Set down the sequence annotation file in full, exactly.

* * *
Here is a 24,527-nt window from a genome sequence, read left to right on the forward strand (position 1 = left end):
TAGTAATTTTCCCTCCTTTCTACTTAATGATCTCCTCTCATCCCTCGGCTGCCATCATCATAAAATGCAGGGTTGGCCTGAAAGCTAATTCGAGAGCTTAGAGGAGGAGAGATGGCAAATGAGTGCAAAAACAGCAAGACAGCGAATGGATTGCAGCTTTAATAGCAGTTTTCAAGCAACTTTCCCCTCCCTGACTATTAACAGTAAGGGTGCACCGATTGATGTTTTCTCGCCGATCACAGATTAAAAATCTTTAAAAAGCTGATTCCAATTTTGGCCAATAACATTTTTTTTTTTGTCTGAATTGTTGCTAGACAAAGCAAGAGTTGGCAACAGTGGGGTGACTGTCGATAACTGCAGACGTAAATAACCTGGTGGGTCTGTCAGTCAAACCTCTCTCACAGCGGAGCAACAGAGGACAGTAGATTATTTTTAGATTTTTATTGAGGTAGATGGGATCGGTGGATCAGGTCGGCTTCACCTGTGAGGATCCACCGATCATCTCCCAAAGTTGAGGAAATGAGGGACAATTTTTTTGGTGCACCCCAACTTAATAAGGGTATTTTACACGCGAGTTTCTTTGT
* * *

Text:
Here is a 24,527-nt window from a genome sequence, read left to right on the forward strand (position 1 = left end):
TAGTAATTTTCCCTCCTTTCTACTTAATGATCTCCTCTCATCCCTCGGCTGCCATCATCATAAAATGCAGGGTTGGCCTGAAAGCTAATTCGAGAGCTTAGAGGAGGAGAGATGGCAAATGAGTGCAAAAACAGCAAGACAGCGAATGGATTGCAGCTTTAATAGCAGTTTTCAAGCAACTTTCCCCTCCCTGACTATTAACAGTAAGGGTGCACCGATTGATGTTTTCTCGCCGATCACAGATTAAAAATCTTTAAAAAGCTGATTCCAATTTTGGCCAATAACATTTTTTTTTTTGTCTGAATTGTTGCTAGACAAAGCAAGAGTTGGCAACAGTGGGGTGACTGTCGATAACTGCAGACGTAAATAACCTGGTGGGTCTGTCAGTCAAACCTCTCTCACAGCGGAGCAACAGAGGACAGTAGATTATTTTTAGATTTTTATTGAGGTAGATGGGATCGGTGGATCAGGTCGGCTTCACCTGTGAGGATCCACCGATCATCTCCCAAAGTTGAGGAAATGAGGGACAATTTTTTTGGTGCACCCCAACTTAATAAGGGTATTTTACACGCGAGTTTCTTTGT